Snake Identification

By Snaketracks / July 18, 2021

Snake identification is necessary and important for many different people. You might want to identify a pet snake, or know if the snake in your backyard or in the area is venomous. Or maybe you are just curious about snakes. Whatever the case, this article will help you to identify some of the most common snake species.

Identifying a snake can be tricky since several species look alike. It’s very easy to confuse one species with another. Even with a guide, if you want to be certain, it’s best to consult an expert. You cannot use this guide in place of a scientific textbook.

Identifying a snake

The following observations can help you to identify a snake’s species. Looking at these will help you narrow down the species. Characteristics of the species such as geographical location, color and pattern of markings on the skin, the habitat where you find the snake, the size of the reptile, the shape, texture, and behavior can all help you identify the snake.

Geographical Range

If the snake is wild, the location can help you identify the snake. Different species can be found in different places. It is extremely unlikely to have wild snakes in a location where it isn’t endemic. As such, the locale where the snake is found will help you decide the species. For instance, do not expect to find a wild milk snake in California.

Regardless, it is important to know that pet snakes may be released into foreign biomes. This is especially true of snakes commonly kept as pets such as boas, constrictors, and pythons. The Burmese pythons are quite common in the wild in Florida since the climate there is quite conducive for this exotic species.

Habitat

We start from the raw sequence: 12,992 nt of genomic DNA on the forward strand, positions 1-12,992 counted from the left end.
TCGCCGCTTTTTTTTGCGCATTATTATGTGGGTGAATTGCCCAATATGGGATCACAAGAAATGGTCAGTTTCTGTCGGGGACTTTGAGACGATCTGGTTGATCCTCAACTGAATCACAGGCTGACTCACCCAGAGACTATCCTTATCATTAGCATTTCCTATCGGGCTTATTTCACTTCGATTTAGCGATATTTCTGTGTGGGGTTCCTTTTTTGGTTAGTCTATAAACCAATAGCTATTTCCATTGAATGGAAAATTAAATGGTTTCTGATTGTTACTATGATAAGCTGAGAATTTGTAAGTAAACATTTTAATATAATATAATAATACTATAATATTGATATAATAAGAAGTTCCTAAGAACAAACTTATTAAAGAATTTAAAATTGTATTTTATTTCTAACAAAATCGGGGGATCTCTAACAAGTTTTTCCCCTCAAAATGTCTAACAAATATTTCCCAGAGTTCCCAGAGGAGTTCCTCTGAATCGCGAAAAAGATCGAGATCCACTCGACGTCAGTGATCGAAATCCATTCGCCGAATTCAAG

Even within the same geographical range different snakes can be found in different habitats. Some snakes such as bullsnakes prefer dry biomes such as deserts. Others such as milk snakes prefer forests. Some including the kingsnakes can be found in grasslands. Some can also be found in water. The habitat within which the snake is found can help you to narrow down the species.

Color & Pattern

Different wild species have different patterns and colors. Wild snakes of the same species or subspecies have the same coloration and patterns. The color range is large and includes almost all visible colors that exist.

The patterns are much more limited. If you are to find a wild snake it will have one of these patterns.

Uniform or patternless

Juvenile Smooth Greensnake (Opheodrys vernalis)
Juvenile Smooth Greensnake (Opheodrys vernalis)

A uniform pattern is plain, with no markings. An example of a snake with a uniform pattern is the green snake. There are two species of green snake: smooth green snake (Opheodrys vernalis)and rough green snake (Opheodrys aestivus). Both snakes are non-venomous colubrids.

Stripes

Eastern Garter Snake curled up on a rock (Thamnophis sirtalis)
Eastern Garter Snake curled up on a rock (Thamnophis sirtalis)

These have horizontal stripes on their body. These are long stripes that usually stretch the entire body. There may even be blotches between the stripes.

Banded/Rings

Northern Ring necked snake (Diadophis punctatus edwardsii)
Northern Ring necked snake (Diadophis punctatus edwardsii)

Some species have circle rings around their bodies. The rings or bands may not go around their body completely. Sometimes the rings may even look like wedges.

Diamonds

Western Diamondback Rattlesnake (Crotalus atrox)
Western Diamondback Rattlesnake (Crotalus atrox)

Some snakes may have diamond patterns on their backs. An example of such a snake is the diamond-backed watersnake. The eastern diamond-backed rattlesnake is another example.

Blotches

Gophersnake (Pituophis catenifer) in terrarium
Gophersnake (Pituophis catenifer) in terrarium

Another pattern is ‘blotches’. Here the markings on the snake’s scales appear to be blotches. Some North American snakes with this pattern include the bullsnake ( Pituophis catenifer sayi)

Texture, Size, & Shape

The shape of the body, as well as the size, can tell you a lot about the snake. Is the snake thick and heavy or is it slender? Also, take note of the texture. What are the characteristics of the snake’s scales? Are they smooth, shiny, dull, large, or small?